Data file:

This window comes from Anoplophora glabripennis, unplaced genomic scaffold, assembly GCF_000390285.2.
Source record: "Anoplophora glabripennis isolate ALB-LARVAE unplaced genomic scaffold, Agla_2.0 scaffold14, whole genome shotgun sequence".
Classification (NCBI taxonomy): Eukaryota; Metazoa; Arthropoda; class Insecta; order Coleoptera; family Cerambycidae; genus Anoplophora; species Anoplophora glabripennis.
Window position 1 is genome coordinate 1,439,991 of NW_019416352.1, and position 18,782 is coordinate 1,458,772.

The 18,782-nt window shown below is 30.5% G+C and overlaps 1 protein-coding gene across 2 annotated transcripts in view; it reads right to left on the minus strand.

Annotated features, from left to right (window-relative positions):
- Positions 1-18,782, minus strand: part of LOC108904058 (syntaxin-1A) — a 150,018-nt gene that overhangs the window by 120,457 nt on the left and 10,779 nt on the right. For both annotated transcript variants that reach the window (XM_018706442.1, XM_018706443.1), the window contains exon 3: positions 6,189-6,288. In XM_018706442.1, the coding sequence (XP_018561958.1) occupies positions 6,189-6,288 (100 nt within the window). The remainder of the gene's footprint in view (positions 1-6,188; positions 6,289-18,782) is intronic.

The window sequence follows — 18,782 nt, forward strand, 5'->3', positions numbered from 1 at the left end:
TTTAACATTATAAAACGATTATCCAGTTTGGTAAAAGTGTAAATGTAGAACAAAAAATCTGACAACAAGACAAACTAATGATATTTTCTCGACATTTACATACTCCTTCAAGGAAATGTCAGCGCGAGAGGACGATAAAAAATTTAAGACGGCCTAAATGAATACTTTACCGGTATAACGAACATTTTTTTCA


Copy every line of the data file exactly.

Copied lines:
This window comes from Anoplophora glabripennis, unplaced genomic scaffold, assembly GCF_000390285.2.
Source record: "Anoplophora glabripennis isolate ALB-LARVAE unplaced genomic scaffold, Agla_2.0 scaffold14, whole genome shotgun sequence".
Classification (NCBI taxonomy): Eukaryota; Metazoa; Arthropoda; class Insecta; order Coleoptera; family Cerambycidae; genus Anoplophora; species Anoplophora glabripennis.
Window position 1 is genome coordinate 1,439,991 of NW_019416352.1, and position 18,782 is coordinate 1,458,772.

The 18,782-nt window shown below is 30.5% G+C and overlaps 1 protein-coding gene across 2 annotated transcripts in view; it reads right to left on the minus strand.

Annotated features, from left to right (window-relative positions):
- Positions 1-18,782, minus strand: part of LOC108904058 (syntaxin-1A) — a 150,018-nt gene that overhangs the window by 120,457 nt on the left and 10,779 nt on the right. For both annotated transcript variants that reach the window (XM_018706442.1, XM_018706443.1), the window contains exon 3: positions 6,189-6,288. In XM_018706442.1, the coding sequence (XP_018561958.1) occupies positions 6,189-6,288 (100 nt within the window). The remainder of the gene's footprint in view (positions 1-6,188; positions 6,289-18,782) is intronic.

The window sequence follows — 18,782 nt, forward strand, 5'->3', positions numbered from 1 at the left end:
TTTAACATTATAAAACGATTATCCAGTTTGGTAAAAGTGTAAATGTAGAACAAAAAATCTGACAACAAGACAAACTAATGATATTTTCTCGACATTTACATACTCCTTCAAGGAAATGTCAGCGCGAGAGGACGATAAAAAATTTAAGACGGCCTAAATGAATACTTTACCGGTATAACGAACATTTTTTTCA